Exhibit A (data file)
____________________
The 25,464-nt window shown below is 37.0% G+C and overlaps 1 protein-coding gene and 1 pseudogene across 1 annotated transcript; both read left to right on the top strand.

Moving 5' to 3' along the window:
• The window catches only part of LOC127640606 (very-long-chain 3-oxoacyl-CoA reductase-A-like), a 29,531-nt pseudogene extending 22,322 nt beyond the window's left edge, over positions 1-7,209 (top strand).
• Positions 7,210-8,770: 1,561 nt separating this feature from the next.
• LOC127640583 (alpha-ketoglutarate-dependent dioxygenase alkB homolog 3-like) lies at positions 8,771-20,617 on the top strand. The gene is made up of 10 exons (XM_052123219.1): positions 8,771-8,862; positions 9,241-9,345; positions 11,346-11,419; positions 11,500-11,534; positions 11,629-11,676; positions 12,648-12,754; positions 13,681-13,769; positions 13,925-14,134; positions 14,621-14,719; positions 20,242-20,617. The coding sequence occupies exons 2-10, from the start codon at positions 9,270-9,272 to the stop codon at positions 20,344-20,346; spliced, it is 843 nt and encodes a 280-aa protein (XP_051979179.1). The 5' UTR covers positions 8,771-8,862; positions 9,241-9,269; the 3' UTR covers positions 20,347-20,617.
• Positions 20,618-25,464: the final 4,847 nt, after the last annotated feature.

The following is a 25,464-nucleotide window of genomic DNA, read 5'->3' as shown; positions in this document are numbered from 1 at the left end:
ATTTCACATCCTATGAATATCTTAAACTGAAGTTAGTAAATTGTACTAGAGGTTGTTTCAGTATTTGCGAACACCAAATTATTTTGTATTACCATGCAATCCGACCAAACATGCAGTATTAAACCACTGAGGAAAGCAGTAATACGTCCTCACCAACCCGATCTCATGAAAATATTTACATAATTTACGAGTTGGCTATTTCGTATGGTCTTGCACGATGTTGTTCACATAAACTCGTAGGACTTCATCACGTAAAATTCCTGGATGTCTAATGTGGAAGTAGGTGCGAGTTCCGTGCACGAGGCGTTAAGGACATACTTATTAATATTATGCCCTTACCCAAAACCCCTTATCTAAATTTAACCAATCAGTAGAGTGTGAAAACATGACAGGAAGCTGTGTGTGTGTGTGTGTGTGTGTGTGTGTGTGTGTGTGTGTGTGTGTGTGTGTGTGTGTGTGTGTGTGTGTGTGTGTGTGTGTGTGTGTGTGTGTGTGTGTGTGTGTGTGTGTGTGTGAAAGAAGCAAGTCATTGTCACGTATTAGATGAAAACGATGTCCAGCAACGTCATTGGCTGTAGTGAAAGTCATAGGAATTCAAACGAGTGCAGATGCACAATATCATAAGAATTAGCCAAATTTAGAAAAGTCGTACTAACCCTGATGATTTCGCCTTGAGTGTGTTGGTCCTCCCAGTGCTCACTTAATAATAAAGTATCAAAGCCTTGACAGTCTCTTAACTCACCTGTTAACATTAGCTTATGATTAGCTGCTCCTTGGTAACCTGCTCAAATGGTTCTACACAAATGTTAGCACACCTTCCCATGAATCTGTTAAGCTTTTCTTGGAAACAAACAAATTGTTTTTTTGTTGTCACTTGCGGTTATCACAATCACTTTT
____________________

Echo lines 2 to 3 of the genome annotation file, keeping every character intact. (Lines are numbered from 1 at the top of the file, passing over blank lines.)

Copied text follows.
Moving 5' to 3' along the window:
• The window catches only part of LOC127640606 (very-long-chain 3-oxoacyl-CoA reductase-A-like), a 29,531-nt pseudogene extending 22,322 nt beyond the window's left edge, over positions 1-7,209 (top strand).